A fuzzy feedback loop
Why teaching is so hard to master
Hope all’s well & you’ve been contemplating the teacher expertise paradox. This week, we unpack one of the main reasons why teaching is so hard…
Big idea 🍉
Teaching is hard to get better at via experience alone. This is partly due to the noisy relationship between teaching and learning. Aka, the 'fuzzy feedback loop'…
To illustrate, let's draw a comparison between teaching and darts.
When darts players throw a dart, the outcome is immediate and visible. The relationship between action and impact is clear and enables players to make rapid improvement over time 🎯
By contrast, when teachers make a change to their approach, the impact on learning is much harder to discern. This is because:
Learning is invisible It is tricky to measure and so can generally only be inferred from student performance.
Forgetting happens To assess if lasting learning has occurred, we must wait several weeks after we last taught it.
Multiple factors are at play Even if we could measure learning, it would still be a challenge to isolate exactly what caused it.
In short, the relationship between teaching and learning is invisible, noisy, and delayed—even with the best formative assessment, compared with darts, teaching suffers from a fiendishly fuzzy feedback loop.
The consequences of this situation are significant.In particular, it makes it tricky for teachers to improve via experience alone. Trial & error, reflection, and discovery are simply not powerful enough tools to cut through the fuzz.
Experience is necessary but not sufficient when it comes to building teaching expertise.
“Expertise is a venture beyond natural abilities.”
This fuzzy feedback loop is why evidence informed PD is so important.
By isolating aspects of teaching, controlling some of the chaos, and aggregating data, research has the potential to tell us things we can’t discover on our own. At its best, PD provides a carefully crafted suite of inputs and activities that help teachers sidestep the fuzzy feedback loop, and in doing so: supercharge our classroom experience.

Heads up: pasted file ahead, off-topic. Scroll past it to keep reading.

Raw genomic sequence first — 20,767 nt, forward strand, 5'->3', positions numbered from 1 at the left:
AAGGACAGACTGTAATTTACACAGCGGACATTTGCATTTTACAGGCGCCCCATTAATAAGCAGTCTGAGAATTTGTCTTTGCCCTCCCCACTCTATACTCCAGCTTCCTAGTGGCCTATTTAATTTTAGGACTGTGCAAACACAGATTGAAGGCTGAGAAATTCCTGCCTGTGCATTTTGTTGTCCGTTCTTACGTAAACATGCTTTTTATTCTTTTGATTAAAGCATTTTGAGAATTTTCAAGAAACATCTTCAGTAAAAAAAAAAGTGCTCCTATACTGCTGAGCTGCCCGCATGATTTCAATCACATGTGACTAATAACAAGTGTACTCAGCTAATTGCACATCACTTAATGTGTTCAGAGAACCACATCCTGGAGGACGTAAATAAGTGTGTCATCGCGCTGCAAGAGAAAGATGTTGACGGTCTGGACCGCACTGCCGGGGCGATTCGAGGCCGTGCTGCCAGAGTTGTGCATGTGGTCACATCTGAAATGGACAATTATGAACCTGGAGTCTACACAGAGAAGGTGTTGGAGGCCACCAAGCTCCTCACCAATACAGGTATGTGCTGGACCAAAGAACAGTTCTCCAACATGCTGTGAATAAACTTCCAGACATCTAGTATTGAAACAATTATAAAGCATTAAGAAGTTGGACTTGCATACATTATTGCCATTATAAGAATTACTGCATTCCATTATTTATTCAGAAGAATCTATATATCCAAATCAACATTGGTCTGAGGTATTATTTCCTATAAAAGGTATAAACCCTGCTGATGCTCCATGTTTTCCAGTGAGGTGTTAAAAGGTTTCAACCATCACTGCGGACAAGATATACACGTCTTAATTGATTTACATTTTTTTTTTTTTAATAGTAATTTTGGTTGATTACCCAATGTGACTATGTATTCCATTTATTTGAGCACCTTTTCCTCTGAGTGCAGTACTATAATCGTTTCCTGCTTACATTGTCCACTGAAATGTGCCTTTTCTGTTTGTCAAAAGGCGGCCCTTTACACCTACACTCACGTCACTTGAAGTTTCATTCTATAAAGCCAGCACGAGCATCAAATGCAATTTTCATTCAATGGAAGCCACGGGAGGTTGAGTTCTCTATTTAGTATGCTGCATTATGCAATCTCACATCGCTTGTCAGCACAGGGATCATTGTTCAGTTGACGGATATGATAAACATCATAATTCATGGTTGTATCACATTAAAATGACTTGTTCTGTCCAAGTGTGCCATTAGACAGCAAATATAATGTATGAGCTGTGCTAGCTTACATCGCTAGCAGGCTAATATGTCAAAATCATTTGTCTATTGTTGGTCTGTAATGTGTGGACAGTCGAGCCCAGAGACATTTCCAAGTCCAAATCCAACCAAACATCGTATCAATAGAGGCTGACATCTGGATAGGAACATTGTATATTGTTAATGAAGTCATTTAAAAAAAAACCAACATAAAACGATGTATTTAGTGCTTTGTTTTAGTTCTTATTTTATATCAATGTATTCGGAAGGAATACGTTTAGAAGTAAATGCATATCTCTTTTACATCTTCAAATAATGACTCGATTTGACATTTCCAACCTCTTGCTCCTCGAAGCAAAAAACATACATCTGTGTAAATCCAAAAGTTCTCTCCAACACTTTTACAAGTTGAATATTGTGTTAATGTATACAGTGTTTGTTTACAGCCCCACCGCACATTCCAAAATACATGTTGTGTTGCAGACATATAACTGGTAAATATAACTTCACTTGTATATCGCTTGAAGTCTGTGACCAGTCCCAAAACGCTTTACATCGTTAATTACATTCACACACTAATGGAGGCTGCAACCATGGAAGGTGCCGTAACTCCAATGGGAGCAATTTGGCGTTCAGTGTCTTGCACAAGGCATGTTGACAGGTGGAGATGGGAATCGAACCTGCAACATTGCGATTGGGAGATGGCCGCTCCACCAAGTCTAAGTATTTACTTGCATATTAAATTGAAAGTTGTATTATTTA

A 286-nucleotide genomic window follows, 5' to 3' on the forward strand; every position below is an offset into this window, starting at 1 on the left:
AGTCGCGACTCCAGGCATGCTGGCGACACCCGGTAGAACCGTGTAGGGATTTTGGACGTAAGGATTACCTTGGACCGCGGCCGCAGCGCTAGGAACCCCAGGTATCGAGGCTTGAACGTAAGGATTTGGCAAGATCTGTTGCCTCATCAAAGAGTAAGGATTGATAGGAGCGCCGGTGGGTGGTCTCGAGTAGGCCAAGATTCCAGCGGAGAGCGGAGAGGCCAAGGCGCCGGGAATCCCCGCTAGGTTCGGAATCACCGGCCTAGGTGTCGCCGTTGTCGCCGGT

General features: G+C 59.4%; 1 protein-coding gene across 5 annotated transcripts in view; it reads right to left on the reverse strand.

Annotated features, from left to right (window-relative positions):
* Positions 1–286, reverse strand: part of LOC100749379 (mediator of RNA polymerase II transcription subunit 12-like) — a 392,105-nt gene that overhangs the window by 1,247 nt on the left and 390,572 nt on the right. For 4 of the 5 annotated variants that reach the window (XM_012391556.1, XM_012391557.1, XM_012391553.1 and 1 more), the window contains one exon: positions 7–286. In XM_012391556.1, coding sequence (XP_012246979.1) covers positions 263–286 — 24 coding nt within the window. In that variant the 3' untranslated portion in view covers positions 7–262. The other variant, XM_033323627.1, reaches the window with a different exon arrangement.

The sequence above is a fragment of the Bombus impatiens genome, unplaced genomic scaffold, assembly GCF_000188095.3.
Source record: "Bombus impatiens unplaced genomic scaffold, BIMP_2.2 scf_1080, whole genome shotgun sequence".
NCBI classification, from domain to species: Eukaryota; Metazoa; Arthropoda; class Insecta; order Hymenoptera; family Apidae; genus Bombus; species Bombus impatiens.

Of course, research relevant to teaching is still nascent and shaky in many areas. And developing and implementing evidence informed approaches that transfer sufficiently well across contexts is not without challenge. And there are likely to be some questions which research can never answer for us.
Even if we did have a robust and complete evidence base, teaching would still require a heavy dose of professional judgement. Evidence informed PD only one piece of the puzzle, but it’s a vital one.
Challenge → How do you get your fix of evidence informed PD? If you’re a leader, how do you help your staff get theirs?
• The relationship between teaching and learning is invisible, noisy, and delayed.
• This makes is hard for teachers to learn from experience alone.
• Evidence informed PD is part of the solution.
Little links 🥕
On topic → Check out this paper by Ericsson on the structure and acquisition of expertise, and this rapid review of effective PD by Fletcher-Wood.
On trend → Check out this brief video from Dylan William on the role of research in education, and a paper on the role that punctuation and capitalisation rules play in comprehension (HT to 3Rs for flagging this one)
Bonus → Steplab and WalkThrus are 2 great examples of evidence informed PD, and this week they announced a collaboration 🤝
Enjoy the start of the weekend (Thursday night, right?)
PS. Huge thanks to everyone who bought a copy of my new book last week—the response has been incredible! Next on my author checklist is to gather a few Amazon reviews… if anyone is feeling extra generous, I’d be super grateful Peps… 🙏